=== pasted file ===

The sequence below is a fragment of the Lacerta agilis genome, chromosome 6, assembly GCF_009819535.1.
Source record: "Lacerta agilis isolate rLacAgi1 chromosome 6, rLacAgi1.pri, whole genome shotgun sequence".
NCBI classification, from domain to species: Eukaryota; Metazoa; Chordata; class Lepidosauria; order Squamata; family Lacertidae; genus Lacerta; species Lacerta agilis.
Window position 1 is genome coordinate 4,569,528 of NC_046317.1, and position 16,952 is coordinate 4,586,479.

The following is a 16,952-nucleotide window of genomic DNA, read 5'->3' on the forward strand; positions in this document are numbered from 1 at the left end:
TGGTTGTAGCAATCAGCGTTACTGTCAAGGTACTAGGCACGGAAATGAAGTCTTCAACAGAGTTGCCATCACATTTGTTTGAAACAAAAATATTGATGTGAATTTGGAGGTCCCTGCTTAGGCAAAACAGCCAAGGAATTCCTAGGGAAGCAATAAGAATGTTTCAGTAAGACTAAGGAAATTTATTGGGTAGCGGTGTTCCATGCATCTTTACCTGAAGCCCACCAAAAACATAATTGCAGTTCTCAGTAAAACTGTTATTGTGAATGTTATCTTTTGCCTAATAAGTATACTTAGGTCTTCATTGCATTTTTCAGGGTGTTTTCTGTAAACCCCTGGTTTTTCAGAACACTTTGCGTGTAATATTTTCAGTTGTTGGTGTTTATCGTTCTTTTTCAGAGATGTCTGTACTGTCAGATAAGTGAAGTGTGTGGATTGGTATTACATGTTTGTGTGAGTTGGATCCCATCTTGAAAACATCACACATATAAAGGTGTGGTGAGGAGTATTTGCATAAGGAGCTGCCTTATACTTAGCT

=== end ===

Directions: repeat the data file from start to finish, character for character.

The sequence below is a fragment of the Lacerta agilis genome, chromosome 6, assembly GCF_009819535.1.
Source record: "Lacerta agilis isolate rLacAgi1 chromosome 6, rLacAgi1.pri, whole genome shotgun sequence".
NCBI classification, from domain to species: Eukaryota; Metazoa; Chordata; class Lepidosauria; order Squamata; family Lacertidae; genus Lacerta; species Lacerta agilis.
Window position 1 is genome coordinate 4,569,528 of NC_046317.1, and position 16,952 is coordinate 4,586,479.

The following is a 16,952-nucleotide window of genomic DNA, read 5'->3' on the forward strand; positions in this document are numbered from 1 at the left end:
TGGTTGTAGCAATCAGCGTTACTGTCAAGGTACTAGGCACGGAAATGAAGTCTTCAACAGAGTTGCCATCACATTTGTTTGAAACAAAAATATTGATGTGAATTTGGAGGTCCCTGCTTAGGCAAAACAGCCAAGGAATTCCTAGGGAAGCAATAAGAATGTTTCAGTAAGACTAAGGAAATTTATTGGGTAGCGGTGTTCCATGCATCTTTACCTGAAGCCCACCAAAAACATAATTGCAGTTCTCAGTAAAACTGTTATTGTGAATGTTATCTTTTGCCTAATAAGTATACTTAGGTCTTCATTGCATTTTTCAGGGTGTTTTCTGTAAACCCCTGGTTTTTCAGAACACTTTGCGTGTAATATTTTCAGTTGTTGGTGTTTATCGTTCTTTTTCAGAGATGTCTGTACTGTCAGATAAGTGAAGTGTGTGGATTGGTATTACATGTTTGTGTGAGTTGGATCCCATCTTGAAAACATCACACATATAAAGGTGTGGTGAGGAGTATTTGCATAAGGAGCTGCCTTATACTTAGCT